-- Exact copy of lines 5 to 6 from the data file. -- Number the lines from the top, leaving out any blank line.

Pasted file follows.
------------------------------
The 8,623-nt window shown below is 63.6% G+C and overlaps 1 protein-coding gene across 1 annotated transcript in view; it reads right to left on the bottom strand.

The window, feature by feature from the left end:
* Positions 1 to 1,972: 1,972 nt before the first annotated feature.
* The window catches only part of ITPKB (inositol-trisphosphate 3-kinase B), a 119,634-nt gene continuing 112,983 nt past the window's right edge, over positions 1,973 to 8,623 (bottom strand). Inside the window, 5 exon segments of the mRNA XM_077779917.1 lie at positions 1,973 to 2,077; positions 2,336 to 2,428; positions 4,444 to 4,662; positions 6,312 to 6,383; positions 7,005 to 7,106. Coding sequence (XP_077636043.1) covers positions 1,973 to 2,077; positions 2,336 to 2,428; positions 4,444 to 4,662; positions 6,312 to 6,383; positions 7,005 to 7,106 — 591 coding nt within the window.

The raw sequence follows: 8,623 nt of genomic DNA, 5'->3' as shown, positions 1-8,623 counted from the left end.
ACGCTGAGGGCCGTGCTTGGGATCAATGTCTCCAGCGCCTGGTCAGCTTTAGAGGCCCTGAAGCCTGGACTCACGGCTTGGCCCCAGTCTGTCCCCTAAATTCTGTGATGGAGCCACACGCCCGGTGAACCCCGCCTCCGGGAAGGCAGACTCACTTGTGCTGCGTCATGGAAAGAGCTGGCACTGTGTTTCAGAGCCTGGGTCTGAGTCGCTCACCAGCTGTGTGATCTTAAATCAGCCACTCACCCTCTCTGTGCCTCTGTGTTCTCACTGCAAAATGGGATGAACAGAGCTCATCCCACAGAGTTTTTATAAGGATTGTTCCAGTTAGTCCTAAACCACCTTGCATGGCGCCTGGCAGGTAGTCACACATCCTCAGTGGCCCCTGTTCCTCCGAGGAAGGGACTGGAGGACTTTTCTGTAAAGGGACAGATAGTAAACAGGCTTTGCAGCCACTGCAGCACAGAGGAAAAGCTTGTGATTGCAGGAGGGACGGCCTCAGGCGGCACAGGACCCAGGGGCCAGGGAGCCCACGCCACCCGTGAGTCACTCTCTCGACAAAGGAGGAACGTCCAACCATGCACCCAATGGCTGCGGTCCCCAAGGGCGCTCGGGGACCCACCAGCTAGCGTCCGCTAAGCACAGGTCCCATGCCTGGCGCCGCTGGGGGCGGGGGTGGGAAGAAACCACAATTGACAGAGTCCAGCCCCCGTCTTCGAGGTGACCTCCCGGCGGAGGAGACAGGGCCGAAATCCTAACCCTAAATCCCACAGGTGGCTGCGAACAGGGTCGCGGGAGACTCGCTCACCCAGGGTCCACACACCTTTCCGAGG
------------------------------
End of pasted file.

The raw sequence follows: 8,623 nt of genomic DNA, 5'->3' as shown, positions 1-8,623 counted from the left end.
ACGCTGAGGGCCGTGCTTGGGATCAATGTCTCCAGCGCCTGGTCAGCTTTAGAGGCCCTGAAGCCTGGACTCACGGCTTGGCCCCAGTCTGTCCCCTAAATTCTGTGATGGAGCCACACGCCCGGTGAACCCCGCCTCCGGGAAGGCAGACTCACTTGTGCTGCGTCATGGAAAGAGCTGGCACTGTGTTTCAGAGCCTGGGTCTGAGTCGCTCACCAGCTGTGTGATCTTAAATCAGCCACTCACCCTCTCTGTGCCTCTGTGTTCTCACTGCAAAATGGGATGAACAGAGCTCATCCCACAGAGTTTTTATAAGGATTGTTCCAGTTAGTCCTAAACCACCTTGCATGGCGCCTGGCAGGTAGTCACACATCCTCAGTGGCCCCTGTTCCTCCGAGGAAGGGACTGGAGGACTTTTCTGTAAAGGGACAGATAGTAAACAGGCTTTGCAGCCACTGCAGCACAGAGGAAAAGCTTGTGATTGCAGGAGGGACGGCCTCAGGCGGCACAGGACCCAGGGGCCAGGGAGCCCACGCCACCCGTGAGTCACTCTCTCGACAAAGGAGGAACGTCCAACCATGCACCCAATGGCTGCGGTCCCCAAGGGCGCTCGGGGACCCACCAGCTAGCGTCCGCTAAGCACAGGTCCCATGCCTGGCGCCGCTGGGGGCGGGGGTGGGAAGAAACCACAATTGACAGAGTCCAGCCCCCGTCTTCGAGGTGACCTCCCGGCGGAGGAGACAGGGCCGAAATCCTAACCCTAAATCCCACAGGTGGCTGCGAACAGGGTCGCGGGAGACTCGCTCACCCAGGGTCCACACACCTTTCCGAGG